The LBT .358 180 WFN was originally designed as a revolver bullet, and is one of my favorites for the .357 Maximum. Loaded somewhat unconventionally, I thought it might also be suitable for the .35 Remington. When crimped in the crimp groove, this bullet will cycle just fine from the magazine, but will not chamber due to the extended bearing surface that this bullet has forward of the crimp groove (and the short throat of the Marlin). Ignoring the location of the crimp groove (and filling it with lube), and seating the bullet deep enough to crimp the case mouth lightly over the ogive (OAL = 2.170"), results in a cartridge profile that feeds just fine from the magazine when single loaded, but if multiple rounds were loaded in the magazine, there were problems with jamming (OAL was too short). Loaded on top of 40.0 grains of H335, this bullet delivered respectable accuracy, and a remarkable 2288 fps! But the feeding problems preclude this from being a useful hunting load in the Marlin levergun (although it might be a real peach in the Contender).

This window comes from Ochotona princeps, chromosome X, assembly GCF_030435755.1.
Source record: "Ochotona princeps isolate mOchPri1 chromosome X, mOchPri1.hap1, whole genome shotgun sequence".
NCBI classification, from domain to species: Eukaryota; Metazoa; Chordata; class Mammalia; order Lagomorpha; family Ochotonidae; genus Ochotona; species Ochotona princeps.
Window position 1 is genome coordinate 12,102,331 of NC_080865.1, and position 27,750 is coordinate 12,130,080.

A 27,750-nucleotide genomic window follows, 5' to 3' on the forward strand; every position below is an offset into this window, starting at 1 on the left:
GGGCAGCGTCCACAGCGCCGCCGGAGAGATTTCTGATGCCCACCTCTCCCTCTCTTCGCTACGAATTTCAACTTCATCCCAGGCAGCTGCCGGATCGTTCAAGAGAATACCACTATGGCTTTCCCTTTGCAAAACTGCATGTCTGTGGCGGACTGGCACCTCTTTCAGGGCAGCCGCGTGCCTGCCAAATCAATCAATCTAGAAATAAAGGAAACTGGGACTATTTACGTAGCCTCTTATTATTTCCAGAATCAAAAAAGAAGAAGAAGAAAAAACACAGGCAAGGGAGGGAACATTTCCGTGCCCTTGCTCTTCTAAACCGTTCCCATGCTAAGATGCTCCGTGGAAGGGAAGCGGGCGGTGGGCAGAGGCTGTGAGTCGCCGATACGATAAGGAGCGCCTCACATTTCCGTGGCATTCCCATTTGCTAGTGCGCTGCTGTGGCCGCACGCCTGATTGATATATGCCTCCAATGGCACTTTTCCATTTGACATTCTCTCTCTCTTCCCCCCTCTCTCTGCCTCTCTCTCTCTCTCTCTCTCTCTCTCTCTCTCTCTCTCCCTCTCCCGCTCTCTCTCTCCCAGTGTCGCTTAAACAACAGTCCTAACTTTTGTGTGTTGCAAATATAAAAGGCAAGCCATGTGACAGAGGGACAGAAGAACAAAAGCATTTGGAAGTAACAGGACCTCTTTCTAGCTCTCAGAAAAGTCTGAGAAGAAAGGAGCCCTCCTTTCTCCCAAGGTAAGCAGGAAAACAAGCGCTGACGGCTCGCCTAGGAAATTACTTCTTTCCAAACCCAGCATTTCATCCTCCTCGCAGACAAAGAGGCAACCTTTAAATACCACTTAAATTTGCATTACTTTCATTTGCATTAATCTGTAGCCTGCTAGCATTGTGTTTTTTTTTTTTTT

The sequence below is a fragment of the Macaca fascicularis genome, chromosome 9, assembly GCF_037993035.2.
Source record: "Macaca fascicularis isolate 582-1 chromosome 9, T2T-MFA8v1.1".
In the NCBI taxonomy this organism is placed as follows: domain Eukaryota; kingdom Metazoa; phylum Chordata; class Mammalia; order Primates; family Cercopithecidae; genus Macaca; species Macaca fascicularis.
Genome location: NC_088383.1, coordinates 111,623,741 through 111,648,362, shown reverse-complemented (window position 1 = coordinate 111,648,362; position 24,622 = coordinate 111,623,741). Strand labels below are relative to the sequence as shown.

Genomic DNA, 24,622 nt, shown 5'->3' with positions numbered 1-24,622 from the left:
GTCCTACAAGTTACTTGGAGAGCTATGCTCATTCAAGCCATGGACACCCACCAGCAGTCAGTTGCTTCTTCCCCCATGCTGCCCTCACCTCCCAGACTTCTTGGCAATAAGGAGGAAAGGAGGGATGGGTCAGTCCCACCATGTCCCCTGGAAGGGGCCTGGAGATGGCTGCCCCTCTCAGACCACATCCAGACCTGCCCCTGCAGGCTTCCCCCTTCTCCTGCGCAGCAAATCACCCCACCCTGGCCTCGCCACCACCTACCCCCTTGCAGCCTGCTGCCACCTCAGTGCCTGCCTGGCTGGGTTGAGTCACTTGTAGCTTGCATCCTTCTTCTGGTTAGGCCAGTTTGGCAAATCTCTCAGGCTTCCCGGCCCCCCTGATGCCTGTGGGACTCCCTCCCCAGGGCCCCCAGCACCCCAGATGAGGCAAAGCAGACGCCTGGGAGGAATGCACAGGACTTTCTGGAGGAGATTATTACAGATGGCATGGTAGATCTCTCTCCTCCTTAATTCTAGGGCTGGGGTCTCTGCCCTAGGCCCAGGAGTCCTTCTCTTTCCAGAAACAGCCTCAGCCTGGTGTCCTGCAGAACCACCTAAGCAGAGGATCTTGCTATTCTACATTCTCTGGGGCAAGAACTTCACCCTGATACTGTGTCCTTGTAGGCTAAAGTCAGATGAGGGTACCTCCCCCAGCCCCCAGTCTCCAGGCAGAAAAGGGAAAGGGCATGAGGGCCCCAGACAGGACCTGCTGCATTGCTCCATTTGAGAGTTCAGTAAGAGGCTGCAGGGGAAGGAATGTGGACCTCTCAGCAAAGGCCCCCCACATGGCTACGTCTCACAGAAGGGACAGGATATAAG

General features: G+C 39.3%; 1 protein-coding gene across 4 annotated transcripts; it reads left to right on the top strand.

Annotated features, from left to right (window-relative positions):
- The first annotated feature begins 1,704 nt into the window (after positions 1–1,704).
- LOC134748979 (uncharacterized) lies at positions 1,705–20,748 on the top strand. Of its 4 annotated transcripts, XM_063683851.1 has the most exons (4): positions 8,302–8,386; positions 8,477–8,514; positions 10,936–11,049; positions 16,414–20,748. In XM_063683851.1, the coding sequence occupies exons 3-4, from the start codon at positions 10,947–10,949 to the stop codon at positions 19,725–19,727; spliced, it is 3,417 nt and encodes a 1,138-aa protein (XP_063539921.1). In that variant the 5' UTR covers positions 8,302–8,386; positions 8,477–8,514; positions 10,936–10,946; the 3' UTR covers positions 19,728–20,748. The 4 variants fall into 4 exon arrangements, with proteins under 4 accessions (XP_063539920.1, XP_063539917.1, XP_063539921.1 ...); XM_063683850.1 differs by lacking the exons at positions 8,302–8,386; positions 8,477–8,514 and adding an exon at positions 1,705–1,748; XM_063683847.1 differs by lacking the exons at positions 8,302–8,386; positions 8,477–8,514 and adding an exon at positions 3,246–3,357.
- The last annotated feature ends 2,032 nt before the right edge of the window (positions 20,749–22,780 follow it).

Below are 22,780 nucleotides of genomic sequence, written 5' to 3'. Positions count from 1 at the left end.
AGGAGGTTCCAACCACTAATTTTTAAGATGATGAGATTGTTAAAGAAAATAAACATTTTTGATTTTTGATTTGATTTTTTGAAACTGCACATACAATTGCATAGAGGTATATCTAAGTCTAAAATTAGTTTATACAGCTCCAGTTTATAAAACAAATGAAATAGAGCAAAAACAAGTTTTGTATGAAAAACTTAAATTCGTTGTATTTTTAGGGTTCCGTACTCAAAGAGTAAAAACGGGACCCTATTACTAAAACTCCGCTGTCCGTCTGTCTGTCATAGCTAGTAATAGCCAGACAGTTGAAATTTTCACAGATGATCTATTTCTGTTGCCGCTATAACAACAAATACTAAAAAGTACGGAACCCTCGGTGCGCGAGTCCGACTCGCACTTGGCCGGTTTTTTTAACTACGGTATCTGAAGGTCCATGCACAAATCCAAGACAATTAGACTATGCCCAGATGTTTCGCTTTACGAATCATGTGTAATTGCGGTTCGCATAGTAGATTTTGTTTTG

The LBT .358 200 LFN has much the same problem as the 180 WFN -- crimped in the crimp groove it will cycle, but not chamber. Seated deeper (OAL = 2.325") and crimped over the ogive, it chambers and cycles just fine (both singly and multiply loaded -- no jamming problems experienced). Seated thusly, only the crimp-on Hornady GC is below the bottom of the case neck. A caseful of powder will prevent the bullet from being seated deeper by recoil while waiting in line in the tubular magazine. 38.0 grains of H335 delivered excellent accuracy at 2154 fps, and cycled just fine. A more modest load was 41.0 grains of H414 with this bullet (similarly loaded), which gave 1776 fps and good accuracy.